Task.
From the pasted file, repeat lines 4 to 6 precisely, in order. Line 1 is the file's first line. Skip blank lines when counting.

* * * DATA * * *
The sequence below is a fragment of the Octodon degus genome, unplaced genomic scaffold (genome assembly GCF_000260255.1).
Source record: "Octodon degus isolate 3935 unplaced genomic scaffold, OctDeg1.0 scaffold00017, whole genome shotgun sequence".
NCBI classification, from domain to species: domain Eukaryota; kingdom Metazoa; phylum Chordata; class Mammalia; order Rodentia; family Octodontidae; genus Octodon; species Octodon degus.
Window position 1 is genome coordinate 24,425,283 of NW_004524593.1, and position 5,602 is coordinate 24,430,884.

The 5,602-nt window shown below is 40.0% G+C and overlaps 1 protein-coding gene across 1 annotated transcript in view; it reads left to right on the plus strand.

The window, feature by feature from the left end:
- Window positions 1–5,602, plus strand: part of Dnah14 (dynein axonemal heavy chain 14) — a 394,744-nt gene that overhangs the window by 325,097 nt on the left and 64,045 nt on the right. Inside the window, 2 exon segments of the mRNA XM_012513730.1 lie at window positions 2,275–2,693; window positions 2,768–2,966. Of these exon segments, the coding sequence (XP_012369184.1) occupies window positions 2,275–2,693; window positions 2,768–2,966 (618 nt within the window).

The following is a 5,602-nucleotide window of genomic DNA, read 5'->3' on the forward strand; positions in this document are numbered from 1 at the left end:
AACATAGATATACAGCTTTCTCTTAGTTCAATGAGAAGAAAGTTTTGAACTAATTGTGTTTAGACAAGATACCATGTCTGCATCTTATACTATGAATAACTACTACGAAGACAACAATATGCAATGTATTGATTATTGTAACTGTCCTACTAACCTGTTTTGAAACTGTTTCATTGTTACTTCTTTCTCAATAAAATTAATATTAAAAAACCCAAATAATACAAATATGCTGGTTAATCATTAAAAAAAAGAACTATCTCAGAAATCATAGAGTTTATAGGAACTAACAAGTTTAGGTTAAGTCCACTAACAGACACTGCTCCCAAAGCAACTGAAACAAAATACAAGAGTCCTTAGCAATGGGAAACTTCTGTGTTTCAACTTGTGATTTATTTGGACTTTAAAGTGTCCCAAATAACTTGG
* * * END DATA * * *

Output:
Window position 1 is genome coordinate 24,425,283 of NW_004524593.1, and position 5,602 is coordinate 24,430,884.

The 5,602-nt window shown below is 40.0% G+C and overlaps 1 protein-coding gene across 1 annotated transcript in view; it reads left to right on the plus strand.

The window, feature by feature from the left end: